Madagascar pet trade threatens lemur populations

By Joshua Rapp Learn

Crowned lemurs. ©Pet Lemur Survey

The illegal pet trade in Madagascar adds to threats lemurs face like habitat loss and climate change, according to a new study.

“There was this big threat to lemurs that nobody had ever collected data on,” said Kim Reuter, technical director of Conservation International in Nairobi and lead author of a new study published the American Journal of Primatology. “People didn’t even acknowledge this was a problem until last year.”

Common brown lemur with a dog. ©Pet Lemur Survey

Common brown lemur with a dog. ©Pet Lemur Survey

The study used an online survey that collected information on pet lemur sightings, including where they were found and where possible, what species were being used as pets.

“A lot of lemurs are kept by households because they’re cute,” Reuter said, adding that many hotels and restaurants who draw profits from tourism also like to keep pet lemurs due to the photo opportunities it presents for visitors.

Their interviews and extrapolated data predicted that around 28,000 lemurs were taken into captivity between 2010 and mid-2013.

Of the lemurs that were seen in different areas, 28 percent of the species were ring-tailed lemurs (Lemur catta), followed by others like common brown lemurs (Eulemur fulvus) and crowned lemurs — of which there are only around 1,000 individuals estimated left in the wild.

“That’s a little bit scary that [crowned lemurs] are one of the most popular ones,” Reuter said of the pet trade.

As part of a forthcoming study in Folia Primatologica, Reuter and a coauthor also examined the conditions of pet lemurs. Some lemur species are so endangered in the country that some people have suggested that the pet trade may be a way to sustain their numbers.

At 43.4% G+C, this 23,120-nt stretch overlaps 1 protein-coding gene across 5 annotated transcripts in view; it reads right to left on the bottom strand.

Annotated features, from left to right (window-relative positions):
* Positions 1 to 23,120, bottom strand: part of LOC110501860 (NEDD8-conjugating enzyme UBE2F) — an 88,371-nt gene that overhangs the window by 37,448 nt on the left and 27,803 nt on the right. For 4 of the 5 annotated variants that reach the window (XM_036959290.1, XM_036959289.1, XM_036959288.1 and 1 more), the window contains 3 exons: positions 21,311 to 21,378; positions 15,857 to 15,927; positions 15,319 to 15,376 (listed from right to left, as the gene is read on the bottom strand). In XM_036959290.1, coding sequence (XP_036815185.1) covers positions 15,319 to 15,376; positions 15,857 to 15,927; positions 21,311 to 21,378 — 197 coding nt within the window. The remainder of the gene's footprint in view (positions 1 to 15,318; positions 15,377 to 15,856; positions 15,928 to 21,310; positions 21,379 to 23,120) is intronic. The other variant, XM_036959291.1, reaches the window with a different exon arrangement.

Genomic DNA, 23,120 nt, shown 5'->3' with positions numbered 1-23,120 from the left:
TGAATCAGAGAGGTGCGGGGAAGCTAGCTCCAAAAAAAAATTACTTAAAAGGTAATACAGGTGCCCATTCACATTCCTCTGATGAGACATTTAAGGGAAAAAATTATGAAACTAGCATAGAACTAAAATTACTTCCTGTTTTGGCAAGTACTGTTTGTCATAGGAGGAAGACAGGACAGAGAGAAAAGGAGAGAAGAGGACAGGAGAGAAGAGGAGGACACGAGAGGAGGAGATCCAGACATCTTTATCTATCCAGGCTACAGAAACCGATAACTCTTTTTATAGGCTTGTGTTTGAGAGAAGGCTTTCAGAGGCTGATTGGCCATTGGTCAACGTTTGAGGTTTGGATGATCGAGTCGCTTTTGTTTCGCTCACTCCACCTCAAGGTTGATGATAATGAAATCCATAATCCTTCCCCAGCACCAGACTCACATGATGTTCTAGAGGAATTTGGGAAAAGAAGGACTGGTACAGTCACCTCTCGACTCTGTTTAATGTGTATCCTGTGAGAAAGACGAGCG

Ring-tailed lemur. ©Pet Lemur Survey

Ring-tailed lemur. ©Pet Lemur Survey

Reuter said that not all illegal owners treated the animals badly, according to their findings, but most of the lemurs weren’t kept in good condition — being kept in small cages, on tight leashes that caused skin lesions or fed an improper diet.

She hopes that her findings can help the government of Madagascar create guidelines for better lemur care and maintenance.

“More outreach, regulation and enforcement is needed to ensure the illegal pet trade is curbed,” Reuter said in a release. “In addition, we need to begin working with the tourism industry in Madagascar to ensure that high-end resorts stop using lemurs as attractions to guests. Tourists need to know that it is not legal to remove lemurs from their native habitats.”

To learn more about lemurs, join The Wildlife Society’s field trip at the 2016 TWS conference in Raleigh, N.C. to the Duke Lemur Center, where you’ll have the chance to see nearly 250 lemurs from 21 different species.

Joshua LearnJoshua Rapp Learn is a science writer at The Wildlife Society.

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